I have long enjoyed the Science Fiction crime story. Perhaps my favorite one was written by Alfred Bester, “The Demolished Man”. How do you plan and commit a murder in a society that has telepathic mind readers working for the police? It’s an inverted detective story, from the criminal’s viewpoint.
George O. Smith also addressed the issue of telepathy and crime in his own way.
Probably the best argument that ever occurred for readers was the once between Isaac Asimov and John W. Campbell. Asimov thought that Science Fiction could be applied to any genre or type of novel. Campbell disagreed, saying the science fiction writer could invent “facts” in his imaginary future that the reader would not know. Asimov proved this point with “Caves of Steel” a murder mystery. Asimov went on to write a number of stories about Wendell Urth, some involving outrageous puns. This isn’t surprising from a man who belonged to a group devoted to Nero Wolfe mysteries.
Would you prefer murder mixed with magic? Then look up Lord Darcy stories, created by Randall Garrett. There ten short stories and a couple of novels with this character for you to enjoy.
I apologize right now for not naming your favorite, but I want to right a blog not a novel on the topic. There are just so many out there.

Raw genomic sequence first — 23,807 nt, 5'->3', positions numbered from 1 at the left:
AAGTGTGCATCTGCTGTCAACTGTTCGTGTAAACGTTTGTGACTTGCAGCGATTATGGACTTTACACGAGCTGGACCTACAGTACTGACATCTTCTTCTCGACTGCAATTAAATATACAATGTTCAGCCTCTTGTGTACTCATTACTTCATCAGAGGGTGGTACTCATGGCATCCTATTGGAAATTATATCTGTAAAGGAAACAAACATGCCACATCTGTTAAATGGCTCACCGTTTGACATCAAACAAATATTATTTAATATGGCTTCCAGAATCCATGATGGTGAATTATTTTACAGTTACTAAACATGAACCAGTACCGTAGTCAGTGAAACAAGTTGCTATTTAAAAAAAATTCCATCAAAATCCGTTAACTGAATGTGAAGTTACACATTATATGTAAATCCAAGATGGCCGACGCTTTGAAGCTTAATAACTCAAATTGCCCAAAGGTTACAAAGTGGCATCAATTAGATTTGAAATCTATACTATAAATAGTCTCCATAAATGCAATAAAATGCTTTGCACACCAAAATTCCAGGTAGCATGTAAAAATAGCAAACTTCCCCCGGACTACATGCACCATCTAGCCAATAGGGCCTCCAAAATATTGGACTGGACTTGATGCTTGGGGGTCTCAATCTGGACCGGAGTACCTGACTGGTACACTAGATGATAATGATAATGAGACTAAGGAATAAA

However, what got me started was the whining of a mystery writer. He was complaining that modern technology had ruined the mystery story. DNA testing made proving the killer absolute. Cell phones gave everyone a chance to call the police. Cameras and facial recognition software meant a person’s movement could be tracked absolutely.
Crime stories aren’t about technology but about human passion. Science fiction isn’t about how a society exists but what the possibilities there can be. Imagine a world where the police have drones to patrol and can incapacitate criminals with a ‘stunner’. Wait, that will probably be real before the story is published.
Philip K. Dick and William Gibson pointed the way for us. They invented new crimes for their SF stories. I’m going to go and invent some new crime, one with a twist and a bit of a spin.